But the Captain’s wife mopped up the flood, the First Mate put out the fire and the Second Mate rescued the dog single handed while steering with the other and all was well.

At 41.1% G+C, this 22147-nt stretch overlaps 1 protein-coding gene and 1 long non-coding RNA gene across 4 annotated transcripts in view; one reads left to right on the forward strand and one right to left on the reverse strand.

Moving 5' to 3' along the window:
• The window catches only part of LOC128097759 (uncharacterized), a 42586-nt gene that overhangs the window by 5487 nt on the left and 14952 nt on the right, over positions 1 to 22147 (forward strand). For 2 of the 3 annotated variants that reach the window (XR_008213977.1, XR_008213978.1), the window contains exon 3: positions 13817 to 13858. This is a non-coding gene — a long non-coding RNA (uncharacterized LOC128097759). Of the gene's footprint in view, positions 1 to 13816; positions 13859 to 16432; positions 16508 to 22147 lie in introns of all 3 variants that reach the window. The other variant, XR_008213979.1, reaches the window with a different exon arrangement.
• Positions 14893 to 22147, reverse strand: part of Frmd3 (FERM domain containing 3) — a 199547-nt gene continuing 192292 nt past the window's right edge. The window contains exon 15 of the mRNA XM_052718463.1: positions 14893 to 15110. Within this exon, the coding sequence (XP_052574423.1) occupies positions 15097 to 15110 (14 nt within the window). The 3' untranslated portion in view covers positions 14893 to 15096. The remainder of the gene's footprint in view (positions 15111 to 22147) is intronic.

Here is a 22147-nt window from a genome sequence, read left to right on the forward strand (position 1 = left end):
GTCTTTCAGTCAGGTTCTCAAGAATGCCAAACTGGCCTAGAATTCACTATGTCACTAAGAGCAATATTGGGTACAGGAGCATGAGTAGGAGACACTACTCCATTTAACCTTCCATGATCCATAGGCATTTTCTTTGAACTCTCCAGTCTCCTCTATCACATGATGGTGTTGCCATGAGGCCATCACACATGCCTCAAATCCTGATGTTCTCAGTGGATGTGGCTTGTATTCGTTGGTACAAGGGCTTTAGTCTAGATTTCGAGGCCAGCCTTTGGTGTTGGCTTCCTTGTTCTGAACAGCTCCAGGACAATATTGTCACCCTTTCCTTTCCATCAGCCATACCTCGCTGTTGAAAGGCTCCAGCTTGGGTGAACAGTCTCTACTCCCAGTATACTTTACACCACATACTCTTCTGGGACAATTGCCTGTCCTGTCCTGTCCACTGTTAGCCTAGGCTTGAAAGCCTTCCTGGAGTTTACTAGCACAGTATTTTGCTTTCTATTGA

Most of the time we just glided along with a few bumps and thumps and sudden lurches. But there was a moment when, walking down the corridor I noticed a little water running along with me. “Odd”, I thought, “usually that’s outside”. so I followed it to its source and it turned out to be overflowing from the loo. It seems that the flush didn’t always reliably turn itself off. It only took an hour or two and a lot of mopping to find all the places the water had crept into and after that somebody had to watch the loo whenever it had been flushed to make sure it didn’t try to sink us again.